Need help with your rental during COVID-19?


Updated on

New York Laws About Breaking a Lease

Most leases can only be broken in court—or if the landlord and tenant agree to end it early. But certain renters in New York, including senior citizens and victims of violent crimes, can break their lease without penalties.


A lease is a contract, and contracts are not designed to be easily broken. Other than a few specific situations (including senior citizens, victims of violent crimes, tenants with disabilities, and service members), New York State does not allow tenants or landlords to break a lease without going to court.

But new rental laws passed in 2019 now require landlords to make an effort to re-rent a vacated apartment if a renter leaves before their lease is up—making it more likely a tenant won’t have to pay the entirety of the remaining rent.

Without landlord approval, leases can typically only be broken in court

A lease is a binding contract—and for this, tenants should be grateful. A landlord can only end a lease via an eviction proceeding, which is a lengthy and complicated process that offers tenants many protections. But the flipside is also true: tenants can only break a lease without their landlord’s approval if a court of law says they can.

Tenants can break a lease if their rental has become uninhabitable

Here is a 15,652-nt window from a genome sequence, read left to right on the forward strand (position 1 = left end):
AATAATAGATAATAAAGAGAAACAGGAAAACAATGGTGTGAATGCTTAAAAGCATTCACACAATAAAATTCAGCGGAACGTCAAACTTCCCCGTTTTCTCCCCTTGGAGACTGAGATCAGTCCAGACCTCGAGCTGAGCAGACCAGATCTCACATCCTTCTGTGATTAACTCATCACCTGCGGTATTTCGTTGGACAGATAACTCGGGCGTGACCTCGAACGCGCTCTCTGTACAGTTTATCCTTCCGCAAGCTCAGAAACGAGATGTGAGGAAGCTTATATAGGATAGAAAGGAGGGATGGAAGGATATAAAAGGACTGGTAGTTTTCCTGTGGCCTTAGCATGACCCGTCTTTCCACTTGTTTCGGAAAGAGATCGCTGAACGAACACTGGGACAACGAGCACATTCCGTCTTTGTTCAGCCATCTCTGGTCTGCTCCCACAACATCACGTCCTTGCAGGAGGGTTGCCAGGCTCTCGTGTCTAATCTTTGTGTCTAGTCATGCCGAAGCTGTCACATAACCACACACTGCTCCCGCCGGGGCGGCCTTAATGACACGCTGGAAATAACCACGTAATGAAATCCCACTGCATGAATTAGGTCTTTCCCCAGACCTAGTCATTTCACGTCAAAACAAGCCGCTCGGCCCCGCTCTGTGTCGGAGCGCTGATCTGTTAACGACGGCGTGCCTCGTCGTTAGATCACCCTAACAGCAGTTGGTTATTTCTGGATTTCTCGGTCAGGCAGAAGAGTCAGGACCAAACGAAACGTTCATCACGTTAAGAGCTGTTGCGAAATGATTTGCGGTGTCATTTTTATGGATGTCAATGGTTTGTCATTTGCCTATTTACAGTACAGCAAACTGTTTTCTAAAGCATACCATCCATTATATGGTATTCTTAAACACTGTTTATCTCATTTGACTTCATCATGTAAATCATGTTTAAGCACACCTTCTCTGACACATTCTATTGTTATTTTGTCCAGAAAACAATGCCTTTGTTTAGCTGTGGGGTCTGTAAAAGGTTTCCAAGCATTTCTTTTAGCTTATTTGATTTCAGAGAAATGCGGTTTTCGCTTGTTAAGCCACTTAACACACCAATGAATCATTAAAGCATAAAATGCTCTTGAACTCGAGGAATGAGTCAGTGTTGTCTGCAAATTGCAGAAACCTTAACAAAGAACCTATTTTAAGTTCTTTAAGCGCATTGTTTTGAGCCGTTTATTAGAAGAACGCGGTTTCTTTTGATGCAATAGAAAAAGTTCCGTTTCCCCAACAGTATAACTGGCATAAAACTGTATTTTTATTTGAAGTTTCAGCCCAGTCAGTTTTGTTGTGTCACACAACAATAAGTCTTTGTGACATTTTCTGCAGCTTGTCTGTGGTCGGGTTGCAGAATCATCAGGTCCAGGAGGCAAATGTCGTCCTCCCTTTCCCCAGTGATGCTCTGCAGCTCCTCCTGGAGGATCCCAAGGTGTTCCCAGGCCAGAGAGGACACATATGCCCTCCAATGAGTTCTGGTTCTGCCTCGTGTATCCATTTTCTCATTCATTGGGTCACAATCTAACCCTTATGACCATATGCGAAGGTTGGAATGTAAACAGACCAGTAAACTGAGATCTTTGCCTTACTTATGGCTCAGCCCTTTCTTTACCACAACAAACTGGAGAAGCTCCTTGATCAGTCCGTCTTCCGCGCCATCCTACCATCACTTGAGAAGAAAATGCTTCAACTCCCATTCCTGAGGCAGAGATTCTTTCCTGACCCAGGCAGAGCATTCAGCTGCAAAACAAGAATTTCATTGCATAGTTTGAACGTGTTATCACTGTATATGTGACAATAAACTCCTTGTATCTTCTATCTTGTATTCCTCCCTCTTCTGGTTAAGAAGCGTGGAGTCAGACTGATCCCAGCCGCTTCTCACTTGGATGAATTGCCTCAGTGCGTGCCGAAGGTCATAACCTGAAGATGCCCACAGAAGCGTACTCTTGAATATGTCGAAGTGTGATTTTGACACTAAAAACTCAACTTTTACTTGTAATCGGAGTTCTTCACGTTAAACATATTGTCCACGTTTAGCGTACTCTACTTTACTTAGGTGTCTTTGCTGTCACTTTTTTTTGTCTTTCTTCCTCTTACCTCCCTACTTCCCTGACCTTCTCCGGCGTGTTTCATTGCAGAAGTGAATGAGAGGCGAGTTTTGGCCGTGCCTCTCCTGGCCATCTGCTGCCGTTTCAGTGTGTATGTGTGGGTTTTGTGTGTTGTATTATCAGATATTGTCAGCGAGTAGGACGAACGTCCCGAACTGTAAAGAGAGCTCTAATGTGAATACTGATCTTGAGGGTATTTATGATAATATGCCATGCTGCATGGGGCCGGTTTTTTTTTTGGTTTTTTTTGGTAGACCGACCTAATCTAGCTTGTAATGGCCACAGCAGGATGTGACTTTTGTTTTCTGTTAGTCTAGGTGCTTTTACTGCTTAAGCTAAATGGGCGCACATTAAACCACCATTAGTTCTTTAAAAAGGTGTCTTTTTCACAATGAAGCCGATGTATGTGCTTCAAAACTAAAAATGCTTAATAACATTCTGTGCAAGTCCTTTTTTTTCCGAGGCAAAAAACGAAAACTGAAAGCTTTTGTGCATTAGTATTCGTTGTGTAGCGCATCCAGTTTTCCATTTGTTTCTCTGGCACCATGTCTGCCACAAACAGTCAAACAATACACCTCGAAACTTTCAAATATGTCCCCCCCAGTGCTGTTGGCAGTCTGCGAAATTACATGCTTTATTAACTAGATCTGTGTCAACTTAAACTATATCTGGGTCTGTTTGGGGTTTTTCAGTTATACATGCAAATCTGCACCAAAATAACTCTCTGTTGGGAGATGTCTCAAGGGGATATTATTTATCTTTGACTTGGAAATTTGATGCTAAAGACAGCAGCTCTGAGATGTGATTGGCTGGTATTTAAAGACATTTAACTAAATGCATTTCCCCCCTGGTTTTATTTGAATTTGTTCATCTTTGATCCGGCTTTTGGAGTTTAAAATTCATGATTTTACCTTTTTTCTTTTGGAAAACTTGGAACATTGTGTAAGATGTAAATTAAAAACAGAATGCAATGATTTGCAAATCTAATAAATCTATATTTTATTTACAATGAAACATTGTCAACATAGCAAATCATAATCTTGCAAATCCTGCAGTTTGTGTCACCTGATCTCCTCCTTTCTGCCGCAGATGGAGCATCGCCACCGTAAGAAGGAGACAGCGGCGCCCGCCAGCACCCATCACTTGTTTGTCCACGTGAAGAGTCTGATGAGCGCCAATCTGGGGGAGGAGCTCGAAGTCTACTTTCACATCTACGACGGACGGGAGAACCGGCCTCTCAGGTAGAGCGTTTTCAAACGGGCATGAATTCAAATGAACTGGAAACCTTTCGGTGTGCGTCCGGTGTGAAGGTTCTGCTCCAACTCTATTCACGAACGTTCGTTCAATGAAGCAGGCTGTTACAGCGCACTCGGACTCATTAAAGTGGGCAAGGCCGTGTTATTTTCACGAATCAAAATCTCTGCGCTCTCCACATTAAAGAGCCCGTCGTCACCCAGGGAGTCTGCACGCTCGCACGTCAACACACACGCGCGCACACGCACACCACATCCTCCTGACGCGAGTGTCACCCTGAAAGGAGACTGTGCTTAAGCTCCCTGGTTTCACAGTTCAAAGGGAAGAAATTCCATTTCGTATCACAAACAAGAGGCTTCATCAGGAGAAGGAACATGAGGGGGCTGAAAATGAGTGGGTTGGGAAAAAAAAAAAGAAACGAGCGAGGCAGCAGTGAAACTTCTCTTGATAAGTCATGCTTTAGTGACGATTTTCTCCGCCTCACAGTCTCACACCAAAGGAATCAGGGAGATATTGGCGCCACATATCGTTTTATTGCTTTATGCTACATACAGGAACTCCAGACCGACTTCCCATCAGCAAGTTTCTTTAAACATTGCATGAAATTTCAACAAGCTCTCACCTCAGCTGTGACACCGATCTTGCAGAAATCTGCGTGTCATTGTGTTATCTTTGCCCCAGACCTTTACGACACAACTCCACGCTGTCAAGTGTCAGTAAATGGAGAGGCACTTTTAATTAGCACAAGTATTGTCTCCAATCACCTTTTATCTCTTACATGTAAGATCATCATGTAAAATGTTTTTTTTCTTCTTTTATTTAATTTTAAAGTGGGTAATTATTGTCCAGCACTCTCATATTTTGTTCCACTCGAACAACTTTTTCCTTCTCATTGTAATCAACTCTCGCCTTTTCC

In New York, all landlords must ensure that their rental units are habitable and free from dangerous or unhealthy conditions.1 If an apartment becomes unlivable, the so-called “warranty of habitability” has been breached.

A breach means that a landlord must take steps to repair the rental and return it to habitable condition. If a landlord doesn’t do so within the time frame set by the state, technically, the tenant has been constructively evicted, and a tenant can then sue the landlord to end the lease without penalties. But there is one major catch: a tenant must first actually leave the rental unit in question. If the tenant stays, it is considered a tacit admission that the rental unit is livable.2

Tenants need to understand that this is a risk. Even if they leave their apartment, a court may find that their landlord did not actually breach the warranty of habitability. If that happens, the tenant is on the hook for both unpaid rent and rent moving forward.

Landlords can charge lease break fees

New York State does not ban so-called “lease break provisions” in leases. This means that before entering into a lease, a landlord and a tenant can agree that if one side or the other wishes to end the lease, they must do so in a prescribed manner—which may include a penalty and a schedule. These provisions aren’t common, but the first thing tenants who want to get out of a lease early should do is: read their actual lease.

Victims of certain crimes can break their lease without court approval

New York State has laws that allow victims of domestic violence, stalking, or sexual abuse, who are imminent fear of their safety if they remain in a rental unit, to break their lease.3 The tenant should inform the landlord, in writing, that they are a victim of one of those crimes and fear for their safety. The tenant can leave the unit immediately and isn’t responsible for paying rent from that date forward.

However, within 25 days of vacating the unit, the tenant must provide the landlord a copy of an Order of Protection, medical documents, legal documents, or the statement of a victim advocate, as proof that the tenant has been a victim of domestic violence, stalking, or sexual abuse.